Apparently, in his high school, it was seen as uncool to read print manga. I didn’t find out then why it was particularly considered uncool, although the perpetual-behindness of licensed releases may have been a factor, as well as a certain sense borrowed from underground aesthetics that licensed titles may have “sold out” or were otherwise “too mainstream”. It’s also interesting to note that the act of “reading manga” itself apparently wasn’t considered uncool. Just reading print manga. [1]

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The Digital Frontier of Manga Part I

By Nicole Nowlin


“I’m a believer in digital,” said Kuo-Yu Liang of Diamond Distributors in an article published by Publisher’s Weekly. “I’ve preferred reading an e-book over a ‘real’ book for over 10 years, so I’m excited about every new thing… But, it doesn’t matter what I believe. Look at what’s happening to music, movies, newspapers, magazines, and gaming. The future of reading is in the digital format, get used to it.” [1] The Japanese digital market was estimated at $654.5 million in 2009 and expected to reach $797.3 million in 2010. The 2011 estimate was even higher at $904.4 million. Growth of downloads was expected in multiple formats, with a decreasing growth trend expected, but a steady overall download rate. The industry also estimates that 89% of digital publishing in Japan is manga. [2]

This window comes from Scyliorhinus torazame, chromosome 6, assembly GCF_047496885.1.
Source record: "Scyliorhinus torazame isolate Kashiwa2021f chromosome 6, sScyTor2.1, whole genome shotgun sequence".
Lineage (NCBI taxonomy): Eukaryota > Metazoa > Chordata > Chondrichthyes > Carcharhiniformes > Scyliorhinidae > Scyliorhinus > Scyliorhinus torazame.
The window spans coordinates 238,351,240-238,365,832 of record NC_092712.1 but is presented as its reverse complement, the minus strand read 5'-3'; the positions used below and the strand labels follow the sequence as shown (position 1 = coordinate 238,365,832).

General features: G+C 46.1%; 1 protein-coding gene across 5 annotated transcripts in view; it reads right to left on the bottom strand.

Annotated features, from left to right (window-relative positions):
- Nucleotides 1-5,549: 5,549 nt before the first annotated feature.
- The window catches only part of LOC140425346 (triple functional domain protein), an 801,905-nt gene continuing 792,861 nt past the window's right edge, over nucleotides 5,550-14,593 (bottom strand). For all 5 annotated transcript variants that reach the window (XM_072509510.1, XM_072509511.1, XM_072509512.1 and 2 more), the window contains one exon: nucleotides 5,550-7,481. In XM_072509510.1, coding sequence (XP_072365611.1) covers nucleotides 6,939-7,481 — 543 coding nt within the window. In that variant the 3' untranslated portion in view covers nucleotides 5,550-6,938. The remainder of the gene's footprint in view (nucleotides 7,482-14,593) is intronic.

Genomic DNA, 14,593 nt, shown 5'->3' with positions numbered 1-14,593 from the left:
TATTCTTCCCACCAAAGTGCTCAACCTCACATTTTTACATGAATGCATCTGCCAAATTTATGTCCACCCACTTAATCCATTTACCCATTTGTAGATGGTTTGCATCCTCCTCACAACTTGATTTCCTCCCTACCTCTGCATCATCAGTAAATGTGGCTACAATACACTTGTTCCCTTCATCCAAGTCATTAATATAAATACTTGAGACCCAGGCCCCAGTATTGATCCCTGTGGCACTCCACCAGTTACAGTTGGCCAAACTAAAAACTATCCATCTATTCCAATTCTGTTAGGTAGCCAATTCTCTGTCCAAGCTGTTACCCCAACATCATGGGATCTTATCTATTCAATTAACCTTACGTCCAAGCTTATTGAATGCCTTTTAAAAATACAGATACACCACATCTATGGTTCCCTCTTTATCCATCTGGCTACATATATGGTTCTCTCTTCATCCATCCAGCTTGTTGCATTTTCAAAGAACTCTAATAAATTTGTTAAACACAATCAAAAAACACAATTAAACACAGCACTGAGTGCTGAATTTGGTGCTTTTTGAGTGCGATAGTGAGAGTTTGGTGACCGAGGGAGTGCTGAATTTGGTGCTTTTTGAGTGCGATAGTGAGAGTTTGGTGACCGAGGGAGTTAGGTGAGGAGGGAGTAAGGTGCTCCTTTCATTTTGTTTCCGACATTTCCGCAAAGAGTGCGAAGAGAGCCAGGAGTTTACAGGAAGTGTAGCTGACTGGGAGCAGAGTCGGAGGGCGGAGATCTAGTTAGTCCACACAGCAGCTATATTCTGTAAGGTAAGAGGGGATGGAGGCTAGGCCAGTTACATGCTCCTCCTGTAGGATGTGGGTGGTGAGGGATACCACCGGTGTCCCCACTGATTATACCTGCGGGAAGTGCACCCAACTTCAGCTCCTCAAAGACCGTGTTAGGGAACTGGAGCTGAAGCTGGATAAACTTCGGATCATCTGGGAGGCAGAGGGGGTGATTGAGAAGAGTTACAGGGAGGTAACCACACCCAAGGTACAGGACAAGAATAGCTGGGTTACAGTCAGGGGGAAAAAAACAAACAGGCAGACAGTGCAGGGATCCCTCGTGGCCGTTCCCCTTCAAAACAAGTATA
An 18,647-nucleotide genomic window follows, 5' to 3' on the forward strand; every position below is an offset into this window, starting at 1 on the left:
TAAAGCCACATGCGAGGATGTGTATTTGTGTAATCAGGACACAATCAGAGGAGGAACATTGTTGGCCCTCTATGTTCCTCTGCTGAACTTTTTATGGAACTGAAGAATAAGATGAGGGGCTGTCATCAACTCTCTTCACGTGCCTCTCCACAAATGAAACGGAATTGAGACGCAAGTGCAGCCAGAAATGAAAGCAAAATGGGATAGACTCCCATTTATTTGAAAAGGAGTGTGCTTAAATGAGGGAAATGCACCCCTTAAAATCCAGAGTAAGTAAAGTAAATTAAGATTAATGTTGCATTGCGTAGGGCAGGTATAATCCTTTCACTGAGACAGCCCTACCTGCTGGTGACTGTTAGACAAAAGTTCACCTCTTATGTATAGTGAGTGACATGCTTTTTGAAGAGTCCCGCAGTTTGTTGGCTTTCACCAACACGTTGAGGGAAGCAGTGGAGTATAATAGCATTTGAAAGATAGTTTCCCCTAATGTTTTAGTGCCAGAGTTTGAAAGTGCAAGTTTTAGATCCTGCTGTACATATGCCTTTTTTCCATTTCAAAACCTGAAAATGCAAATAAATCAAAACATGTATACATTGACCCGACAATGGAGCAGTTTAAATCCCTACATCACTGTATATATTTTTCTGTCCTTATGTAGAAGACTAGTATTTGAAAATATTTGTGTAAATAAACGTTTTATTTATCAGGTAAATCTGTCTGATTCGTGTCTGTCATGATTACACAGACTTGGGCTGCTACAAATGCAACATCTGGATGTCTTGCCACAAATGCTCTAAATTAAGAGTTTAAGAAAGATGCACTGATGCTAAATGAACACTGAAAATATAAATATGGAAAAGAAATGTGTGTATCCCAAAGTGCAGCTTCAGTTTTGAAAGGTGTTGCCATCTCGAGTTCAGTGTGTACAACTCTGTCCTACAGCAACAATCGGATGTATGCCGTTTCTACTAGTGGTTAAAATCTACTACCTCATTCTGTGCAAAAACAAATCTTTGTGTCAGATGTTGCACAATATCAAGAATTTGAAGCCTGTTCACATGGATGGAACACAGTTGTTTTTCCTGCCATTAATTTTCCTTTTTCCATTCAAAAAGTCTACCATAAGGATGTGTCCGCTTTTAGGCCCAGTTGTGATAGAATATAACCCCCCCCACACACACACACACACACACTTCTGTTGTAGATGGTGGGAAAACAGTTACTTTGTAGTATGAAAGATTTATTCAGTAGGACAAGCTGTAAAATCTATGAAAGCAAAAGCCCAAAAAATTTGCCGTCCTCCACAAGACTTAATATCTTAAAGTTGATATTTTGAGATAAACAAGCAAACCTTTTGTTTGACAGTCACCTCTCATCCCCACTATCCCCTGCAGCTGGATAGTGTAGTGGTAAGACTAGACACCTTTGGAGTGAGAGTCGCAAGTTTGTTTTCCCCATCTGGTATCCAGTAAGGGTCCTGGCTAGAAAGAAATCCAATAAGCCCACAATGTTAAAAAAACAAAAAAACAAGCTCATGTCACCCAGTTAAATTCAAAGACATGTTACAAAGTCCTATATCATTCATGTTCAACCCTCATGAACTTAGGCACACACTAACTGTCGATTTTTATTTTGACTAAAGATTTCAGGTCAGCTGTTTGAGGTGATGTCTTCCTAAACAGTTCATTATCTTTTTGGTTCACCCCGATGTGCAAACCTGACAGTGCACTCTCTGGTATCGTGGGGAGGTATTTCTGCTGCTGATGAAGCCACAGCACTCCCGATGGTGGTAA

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The End of Sound Slavery

By Jake Fischer

The Internet has had a huge effect on music, completely changing its typical patterns and paths of circulation. It has given much more power to the artist, and taken power away from record labels. Artists speak their true voice on recordings they make themselves (“mixtapes”) over which the record labels have no say, and the Internet allows them to spread these to anyone in the world who has access to a computer. Social networking websites, such as Myspace, have given artists the ability to promote themselves without having to pay for CDs and radio play. Listeners are able to download albums faster than they could have listened to them, making digital sales more and more popular. This has led to artists selling their own music online, and finding more ways to challenge major labels. In short, the integration of the Internet into the music business has taken controlling power away from record company executives, and given it to the artists who make the music.

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Gaydar Culture. Gay Men, Technology and Embodiment in the Digital Age

By Sharif Mowlabocus

View online at: http://bcis.pacificu.edu/journal/2009/01/article.php?id=24

Review by Jeffrey Barlow

Dr. Sharif Mowlabocus’ work Gaydar Culture shows us the transformative impact of the Internet upon a very particular minority culture, and in doing so teaches us a great deal, not only about that culture, but about the Internet itself. The Internet has enabled many minority communities to come together in a context in which they are, often for the first time, in a majority.

The culture the author discusses is gay urban male culture, largely, though not entirely, as represented in England. This topic, of course, might alienate some potential readers. If such readers turn away, however, they will fail to understand a unique and substantial impact of the Internet which empowers many minority groups, not only gays.

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The Anthropology of Fear: Learning About Japan Through Horror Games

By Chris Pruett

Abstract